DALLAS - It is an ironic statement -- a former police car now promotes marijuana reform, and its owners hoped to drive it in the 34th Annual Greenville Avenue St. Patrick's Day Parade Saturday.
"We were not coming down there and telling everybody to smoke marijuana. We're coming down there to advocate changing the law," said David Sloane, DFW NORML.
The vehicle belongs to D/FW's chapter of NORML -- the National Organization for Reform of Marijuana Laws. The group is a bona fide 501(c)(3).
It applied to be in the parade and was willing to pay the $500 entry fee.
But parade organizers just said no.
"They said we were ethically inappropriate to be involved in the parade," explained Pete Marrero, DFW NORML.
Taverns and pubs along Greenville have long been allowed floats in the parade. The crowd - an estimated 100,000 - can get rowdy, too.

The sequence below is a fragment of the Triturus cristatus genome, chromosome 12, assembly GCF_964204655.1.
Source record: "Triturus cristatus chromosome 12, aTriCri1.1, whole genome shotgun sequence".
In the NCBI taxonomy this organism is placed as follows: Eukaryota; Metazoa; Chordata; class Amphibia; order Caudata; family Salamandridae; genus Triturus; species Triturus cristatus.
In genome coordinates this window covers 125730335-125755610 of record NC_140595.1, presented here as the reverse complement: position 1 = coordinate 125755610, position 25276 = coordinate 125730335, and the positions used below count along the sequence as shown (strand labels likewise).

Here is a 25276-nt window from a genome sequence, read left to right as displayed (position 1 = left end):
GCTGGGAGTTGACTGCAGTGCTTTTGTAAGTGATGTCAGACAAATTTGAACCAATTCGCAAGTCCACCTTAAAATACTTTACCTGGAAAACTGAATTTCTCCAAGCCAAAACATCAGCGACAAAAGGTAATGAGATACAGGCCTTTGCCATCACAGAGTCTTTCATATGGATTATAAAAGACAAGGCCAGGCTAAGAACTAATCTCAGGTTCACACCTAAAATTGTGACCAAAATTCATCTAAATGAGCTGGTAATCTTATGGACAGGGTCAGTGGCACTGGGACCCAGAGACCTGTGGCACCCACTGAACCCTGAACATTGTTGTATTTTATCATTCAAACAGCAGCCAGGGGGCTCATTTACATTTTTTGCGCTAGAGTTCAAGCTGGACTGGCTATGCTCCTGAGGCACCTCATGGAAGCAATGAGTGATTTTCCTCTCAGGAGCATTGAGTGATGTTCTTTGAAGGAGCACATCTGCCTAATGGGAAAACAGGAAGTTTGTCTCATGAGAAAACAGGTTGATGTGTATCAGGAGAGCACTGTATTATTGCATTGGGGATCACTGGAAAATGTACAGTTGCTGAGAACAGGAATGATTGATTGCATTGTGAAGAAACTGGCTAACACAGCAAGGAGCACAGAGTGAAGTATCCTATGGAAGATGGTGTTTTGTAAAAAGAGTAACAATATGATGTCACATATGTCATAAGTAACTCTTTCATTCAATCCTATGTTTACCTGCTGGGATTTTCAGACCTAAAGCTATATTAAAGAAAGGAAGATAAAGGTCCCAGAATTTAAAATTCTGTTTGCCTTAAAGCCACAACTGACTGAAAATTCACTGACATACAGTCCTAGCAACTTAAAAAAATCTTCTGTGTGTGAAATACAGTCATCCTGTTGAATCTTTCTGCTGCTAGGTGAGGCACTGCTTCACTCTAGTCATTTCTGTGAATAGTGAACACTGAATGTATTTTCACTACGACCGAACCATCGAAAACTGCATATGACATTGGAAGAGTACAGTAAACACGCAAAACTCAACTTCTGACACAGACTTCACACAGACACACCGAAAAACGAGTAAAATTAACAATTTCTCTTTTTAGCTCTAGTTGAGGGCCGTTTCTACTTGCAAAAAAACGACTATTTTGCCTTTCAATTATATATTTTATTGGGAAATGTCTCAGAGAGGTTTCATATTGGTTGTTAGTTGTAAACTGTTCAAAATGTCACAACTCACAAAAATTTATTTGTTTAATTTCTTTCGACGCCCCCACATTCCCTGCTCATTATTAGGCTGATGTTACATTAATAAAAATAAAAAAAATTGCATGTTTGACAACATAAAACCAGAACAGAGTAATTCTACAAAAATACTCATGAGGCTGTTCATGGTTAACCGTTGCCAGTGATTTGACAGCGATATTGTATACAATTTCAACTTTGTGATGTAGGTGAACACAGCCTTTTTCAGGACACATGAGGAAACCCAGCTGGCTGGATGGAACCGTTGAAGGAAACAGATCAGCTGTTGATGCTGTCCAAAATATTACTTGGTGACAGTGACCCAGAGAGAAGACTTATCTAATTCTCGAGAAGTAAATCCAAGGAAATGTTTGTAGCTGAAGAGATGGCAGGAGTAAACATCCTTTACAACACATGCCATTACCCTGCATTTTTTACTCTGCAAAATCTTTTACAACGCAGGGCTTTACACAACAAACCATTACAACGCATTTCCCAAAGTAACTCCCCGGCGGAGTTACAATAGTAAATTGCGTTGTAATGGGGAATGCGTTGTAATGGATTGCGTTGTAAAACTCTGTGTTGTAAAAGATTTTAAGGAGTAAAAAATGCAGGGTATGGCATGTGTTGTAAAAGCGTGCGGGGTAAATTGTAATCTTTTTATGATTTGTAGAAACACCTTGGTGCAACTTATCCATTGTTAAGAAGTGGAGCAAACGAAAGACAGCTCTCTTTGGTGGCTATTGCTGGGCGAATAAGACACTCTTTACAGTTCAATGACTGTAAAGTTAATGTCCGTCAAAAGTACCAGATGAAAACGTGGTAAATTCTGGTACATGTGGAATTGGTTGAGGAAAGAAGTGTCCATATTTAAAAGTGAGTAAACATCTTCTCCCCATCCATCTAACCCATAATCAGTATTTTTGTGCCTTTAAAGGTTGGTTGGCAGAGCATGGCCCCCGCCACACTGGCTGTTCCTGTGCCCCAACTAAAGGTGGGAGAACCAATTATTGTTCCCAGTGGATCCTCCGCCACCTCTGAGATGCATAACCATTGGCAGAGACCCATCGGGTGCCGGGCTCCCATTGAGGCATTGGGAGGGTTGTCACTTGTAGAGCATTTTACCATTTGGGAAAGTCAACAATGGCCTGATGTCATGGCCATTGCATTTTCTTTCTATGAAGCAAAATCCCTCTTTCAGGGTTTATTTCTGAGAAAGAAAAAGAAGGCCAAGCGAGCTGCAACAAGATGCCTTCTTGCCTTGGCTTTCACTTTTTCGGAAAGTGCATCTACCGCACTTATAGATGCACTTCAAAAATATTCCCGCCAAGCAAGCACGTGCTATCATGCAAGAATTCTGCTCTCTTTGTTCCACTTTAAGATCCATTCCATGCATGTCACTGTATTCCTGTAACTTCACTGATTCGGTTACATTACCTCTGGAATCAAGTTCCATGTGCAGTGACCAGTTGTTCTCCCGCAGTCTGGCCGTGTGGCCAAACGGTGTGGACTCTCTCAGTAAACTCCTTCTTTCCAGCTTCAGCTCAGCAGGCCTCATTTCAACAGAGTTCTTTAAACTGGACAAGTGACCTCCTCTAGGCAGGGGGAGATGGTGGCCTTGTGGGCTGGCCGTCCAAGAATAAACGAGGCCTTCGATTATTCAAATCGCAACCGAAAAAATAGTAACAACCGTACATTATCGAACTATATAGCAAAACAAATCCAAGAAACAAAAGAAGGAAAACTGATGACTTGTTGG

But organizers told News 8 they have eliminated strip clubs from participating over the years, and don't want anyone advocating illegal drugs either.
"This parade will never be a kids' parade, but it is a parade where kids attend," said Jake Levy, Greenville Ave. Area Business Association. "We just thought it wasn't the right thing to do to have these guys come out."
D/FW NORML said it's still coming out, and bringing its car nicknamed "The Truth Enforcement," but will have to sit parked along the route rather than in the parade.